WASHINGTON — The director of the Central Intelligence Agency briefed leading senators on Tuesday about the death of the journalist Jamal Khashoggi — an attempt to mollify lawmakers who last week signaled they might not continue military support for the Saudi-backed war in Yemen without more information about the Saudi dissident’s killing.
The closed session in the basement of the Capitol came after senators from both parties expressed anger that Gina Haspel, the C.I.A. director, did not attend an earlier briefing by Secretary of State Mike Pompeo and Defense Secretary Jim Mattis. They had sought last week to persuade senators to stay the course with Saudi Arabia, a key Middle East ally, in the interests of American security.
But furious lawmakers want to know if American spies believe the Saudi crown prince, Mohammed bin Salman, had a role in Mr. Khashoggi’s grisly killing on Oct. 2 at the Saudi Consulate in Istanbul. The White House and Mr. Trump have shown little willingness to shift from their policy of supporting Saudi Arabia and Prince Mohammed.
American officials have said that the C.I.A. has concluded that Prince Mohammed ordered it, and the intelligence agency has evidence that he communicated repeatedly with an aide who commanded the team that assassinated Mr. Khashoggi, around the time of the killing.
Ms. Haspel’s briefing on Tuesday aimed to appease Senator Lindsey Graham, Republican of South Carolina, who had vowed to freeze the Trump administration’s legislative priorities until she spoke to the Senate. In attendance were the top Republicans and Democrats on the Armed Services, Foreign Relations, Appropriations and Intelligence committees, as well as other Senate leaders.
But there was already grumbling on Tuesday about the arrangement before the briefing began.
Senator Bob Corker of Tennessee, a Republican and the chairman of the Foreign Relations Committee, told CNN that he wished Ms. Haspel was briefing the full Senate, rather than a select group.
And Senator Rand Paul of Kentucky, a leading Republican proponent for ending American involvement in Yemen, said the arrangement epitomized the “deep state.”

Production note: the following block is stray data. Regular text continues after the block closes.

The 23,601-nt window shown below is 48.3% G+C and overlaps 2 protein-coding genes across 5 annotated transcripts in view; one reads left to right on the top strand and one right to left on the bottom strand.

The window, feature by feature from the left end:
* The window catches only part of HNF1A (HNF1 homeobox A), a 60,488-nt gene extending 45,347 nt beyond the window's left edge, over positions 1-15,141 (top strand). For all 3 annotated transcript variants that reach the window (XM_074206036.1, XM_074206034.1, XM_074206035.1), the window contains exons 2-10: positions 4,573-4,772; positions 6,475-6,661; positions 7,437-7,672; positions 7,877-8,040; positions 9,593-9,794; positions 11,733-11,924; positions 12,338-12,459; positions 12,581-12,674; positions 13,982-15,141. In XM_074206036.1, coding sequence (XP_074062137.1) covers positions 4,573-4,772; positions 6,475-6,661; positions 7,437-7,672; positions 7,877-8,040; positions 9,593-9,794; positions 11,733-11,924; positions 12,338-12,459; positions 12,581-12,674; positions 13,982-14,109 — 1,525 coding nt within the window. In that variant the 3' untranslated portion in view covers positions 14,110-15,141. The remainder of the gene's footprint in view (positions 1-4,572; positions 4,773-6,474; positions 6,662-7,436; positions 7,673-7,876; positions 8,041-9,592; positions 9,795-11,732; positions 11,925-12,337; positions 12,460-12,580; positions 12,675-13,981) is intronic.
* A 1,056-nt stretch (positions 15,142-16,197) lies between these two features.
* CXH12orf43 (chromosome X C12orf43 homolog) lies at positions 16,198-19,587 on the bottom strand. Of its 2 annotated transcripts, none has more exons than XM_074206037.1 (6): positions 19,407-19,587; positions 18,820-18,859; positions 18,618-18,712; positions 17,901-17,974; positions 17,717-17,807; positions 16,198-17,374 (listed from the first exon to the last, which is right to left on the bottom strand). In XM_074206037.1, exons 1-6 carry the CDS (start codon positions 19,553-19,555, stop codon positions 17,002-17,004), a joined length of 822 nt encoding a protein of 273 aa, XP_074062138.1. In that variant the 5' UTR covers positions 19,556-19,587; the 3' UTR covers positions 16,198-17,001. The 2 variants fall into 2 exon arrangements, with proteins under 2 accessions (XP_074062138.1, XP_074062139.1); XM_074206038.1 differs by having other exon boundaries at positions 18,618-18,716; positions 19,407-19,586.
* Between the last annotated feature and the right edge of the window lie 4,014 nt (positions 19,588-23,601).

“The deep state wants to keep everyone in the dark,” he wrote. “This is just ridiculous!”
Mr. Graham, in an op-ed in The Wall Street Journal on Tuesday, defended the vote last week, 63 to 37, to bring a measure to limit presidential war powers in Yemen to debate on the Senate floor.
“The recent vote should show Saudi Arabia and the Trump administration that Congress isn’t mugging for the cameras or ‘caterwauling,’ as the secretary of state put it,” Mr. Graham wrote. “We are a coequal branch of government exercising leadership to safeguard the country’s long-term interests, values and reputation. “After all, someone’s got to do it.”
He added: “The fear that the Saudis will stop cooperating with the U.S. on terrorism or Iran isn’t rational. Those threats pose as much of a danger to the Saudis as they do to America. Demanding better from allies isn’t downgrading the relationship; it’s a sign that Americans take our principles seriously and won’t be taken advantage of by anyone, friend or foe.”
The vote was the strongest signal yet that Republican and Democratic senators alike remain deeply skeptical of the administration’s insistence that Prince Mohammad, Saudi Arabia’s de facto ruler, cannot with certainty be blamed for the death of Mr. Khashoggi, a columnist for The Washington Post who was a Virginia resident.
But privately, even some Republicans on Capitol Hill who believe that Prince Mohammed ordered the killing have said that they support the administration’s decision not to impose significant consequences on Saudi Arabia, arguing that the kingdom’s support is needed to confront threats from Iran.
Senators were still negotiating on Tuesday when to hold votes on the war powers resolution and over possible amendments that could neuter its language.
The issue could come up for debate as early as Thursday, Senate aides involved in the planning said, but with memorial services for President George Bush scrambling the congressional schedule this week, a vote could slip into next week.
Whatever the outcome — the measure, as currently written, needs only a simple majority to pass — the votes will be primarily symbolic. Even if the measure passes the Senate, there is little chance that House lawmakers will consider it this year.